Brent Pasqua: Yes. And that cleaned up the areas of things that I didn’t know at the time.

Matthew Theal: Very smart.

Joshua Winterswyk: How many years did you work at the other firm before you started RPA?

Brent Pasqua: I was there for about nine years, yeah. And the last three to five years, I knew that that time was coming to an end, I mean it was just very different than the way the industries is being done today.

Matthew Theal: Yeah, totally. Josh, what about yourself? Tell me where were you in 2010?

Joshua Winterswyk: I was finishing my last year in college and I was at Cal state San Bernardino here locally and I had already gotten a job at a Citibank on the retail banking side. And due that time, I was looking for internships and jobs with investment firms and trying to be a stock broker and that’s what I studied in college was finance and there was nothing or nobody hiring, obviously 2009 and 10 recovering from the market crash. And so it was just a really interesting time studying finance and finishing up my degree. I remember just a kind of a quick funny story, one of the finance teachers ripped out a theory in one of the finance textbooks because of 2008 and just saying this no longer applies. So that was just a really interesting time for me to start my career in finance was right after a market crash. So I learned a lot through that period and started at Citibank right before I finished college and continued on there for about five years.

Matthew Theal: Yeah. Graduating college in 2008 through 2000 and probably 12 was probably about the worst time you could go into the investment industry in the history would be my guess.

Joshua Winterswyk: Oh yeah, it was bad.

Matthew Theal: Really bad. Yeah, I experienced that as well. In 2010 I was living in New York city, but I ended up there because I couldn’t find a job out here in 2008 when I graduated college and I was working for a website called Minyon Bill and doing editing, writing, lots of research. It was fine, very cold in New York, I don’t know if you guys know that.

Joshua Winterswyk: I’ve been there when it’s cold.

Matthew Theal: Not so much fun, but I mean in 2011 I decided to quit the job and come out here without a job, I moved back home and then luckily I’m at Brent.

Brent Pasqua: Yeah, I mean you were looking for a job. I needed some help on portfolio management and it was a pretty good match.

Matthew Theal: Hire the least qualified guy, the cheapest you could afford with that new business?

Brent Pasqua: Hey, you did a fantastic job and you haven’t gone away since.

Matthew Theal: So Brent, on your plan, besides starting the business, what are some other things that kind of happened to you over the last 10 years?

Brent Pasqua: Well, I got married and we obviously started the firm and we’ve grown the business with new clients and I feel like we’ve done a tremendous job changing the lives of clients ever since then. So we’ve made a tremendous amount of advancements, I had kids since then, so my life looks a lot different now than it did 10 years ago. I feel like I was so young at that time and there’s so much more now to my life with work and with my family 10 years from then.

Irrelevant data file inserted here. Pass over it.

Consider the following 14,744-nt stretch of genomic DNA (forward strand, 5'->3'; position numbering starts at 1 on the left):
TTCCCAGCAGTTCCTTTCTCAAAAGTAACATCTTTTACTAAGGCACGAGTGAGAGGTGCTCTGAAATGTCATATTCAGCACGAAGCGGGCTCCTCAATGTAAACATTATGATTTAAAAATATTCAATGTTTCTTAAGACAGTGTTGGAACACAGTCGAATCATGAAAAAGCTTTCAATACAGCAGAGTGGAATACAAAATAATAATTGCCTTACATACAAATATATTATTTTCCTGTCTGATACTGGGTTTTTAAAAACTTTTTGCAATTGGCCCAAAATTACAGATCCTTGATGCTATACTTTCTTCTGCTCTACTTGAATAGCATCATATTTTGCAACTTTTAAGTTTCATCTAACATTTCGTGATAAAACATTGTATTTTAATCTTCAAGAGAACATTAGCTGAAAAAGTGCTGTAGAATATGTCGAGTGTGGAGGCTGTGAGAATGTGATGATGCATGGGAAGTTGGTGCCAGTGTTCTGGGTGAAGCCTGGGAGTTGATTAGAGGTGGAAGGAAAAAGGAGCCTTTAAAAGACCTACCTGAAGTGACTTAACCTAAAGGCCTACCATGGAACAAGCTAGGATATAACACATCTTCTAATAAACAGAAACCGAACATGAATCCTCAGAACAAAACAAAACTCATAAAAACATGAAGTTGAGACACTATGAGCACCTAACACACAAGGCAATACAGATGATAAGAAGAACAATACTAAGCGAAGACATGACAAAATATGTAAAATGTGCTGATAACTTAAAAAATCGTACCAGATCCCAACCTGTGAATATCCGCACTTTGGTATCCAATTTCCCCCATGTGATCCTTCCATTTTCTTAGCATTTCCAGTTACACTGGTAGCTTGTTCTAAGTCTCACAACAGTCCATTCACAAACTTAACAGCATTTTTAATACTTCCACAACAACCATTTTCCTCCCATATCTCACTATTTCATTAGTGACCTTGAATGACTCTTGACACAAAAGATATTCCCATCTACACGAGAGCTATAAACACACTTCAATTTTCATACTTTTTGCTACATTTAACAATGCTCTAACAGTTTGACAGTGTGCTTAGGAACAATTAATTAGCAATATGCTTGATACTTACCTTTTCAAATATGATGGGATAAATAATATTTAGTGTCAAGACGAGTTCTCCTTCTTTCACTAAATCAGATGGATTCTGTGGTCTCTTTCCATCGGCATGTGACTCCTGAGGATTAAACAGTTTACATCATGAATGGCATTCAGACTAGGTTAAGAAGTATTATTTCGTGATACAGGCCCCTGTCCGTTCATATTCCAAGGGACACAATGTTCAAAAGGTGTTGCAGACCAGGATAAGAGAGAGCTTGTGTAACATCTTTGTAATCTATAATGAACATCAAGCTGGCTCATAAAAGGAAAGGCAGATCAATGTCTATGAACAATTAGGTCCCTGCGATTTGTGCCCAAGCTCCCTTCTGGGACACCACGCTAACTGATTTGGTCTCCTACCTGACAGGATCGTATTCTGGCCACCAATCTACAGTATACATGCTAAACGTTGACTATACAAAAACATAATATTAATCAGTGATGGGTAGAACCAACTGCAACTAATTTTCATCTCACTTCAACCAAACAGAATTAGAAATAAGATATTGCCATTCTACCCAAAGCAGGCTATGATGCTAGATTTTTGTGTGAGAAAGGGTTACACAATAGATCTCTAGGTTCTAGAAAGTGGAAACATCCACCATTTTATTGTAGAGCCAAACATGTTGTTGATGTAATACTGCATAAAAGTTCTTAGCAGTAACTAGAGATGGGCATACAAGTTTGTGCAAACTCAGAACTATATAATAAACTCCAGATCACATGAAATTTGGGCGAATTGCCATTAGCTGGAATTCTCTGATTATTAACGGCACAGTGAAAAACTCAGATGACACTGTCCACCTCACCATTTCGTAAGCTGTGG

Matthew Theal: So you had kids while you were starting a new business, I’m sure that created a lot of challenges. Tell me about those.

Brent Pasqua: Whenever you step out there obviously is that concern but then at the same time I felt comfortable with the team that we had built around and the clients that we had and even though my son was just being born, there really wasn’t any hiccups and I was able to still spend time with my son and go through all his young ages and then the firm just kept on growing.

Matthew Theal: Any financial challenges from having kids that you could think of or are they kind of easy until they hit a certain age and then they start costing more money?

Brent Pasqua: I think it’s manageable. I mean, obviously there’s a lot to buy when they’re young, but it is manageable and as they get older, they do get more expensive, that’s for sure.

Matthew Theal: Yeah. As our parents could probably attest, right? By the time we were like 16, 17 years old, it’s pretty expensive.

Brent Pasqua: And college isn’t cheap nowadays.

Matthew Theal: No, it’s not. Joshua, I believe, what year did you buy your condo? Was it 11, 12 were you still working at Citibank?

Joshua Winterswyk: It was actually a few years after that. I want to say it was 2015, no, 14.

Matthew Theal: So what happened between 10 and 15?

Joshua Winterswyk: So I was working on at City Group and was just kind of starting my venture in finance and really enjoyed my time there and learned a lot. We did everything from retail banking to kind of the mortgage side and the retirement account side and just a really good place to learn and learn even about the compliance side of finance. And so through that period I had saved and I knew I wanted to get out of my parents’ house and I saved up to buy a condo. So that was my first real big financial decision, and event. It was a goal that I had from when I graduated college all the way up until I purchased my condo.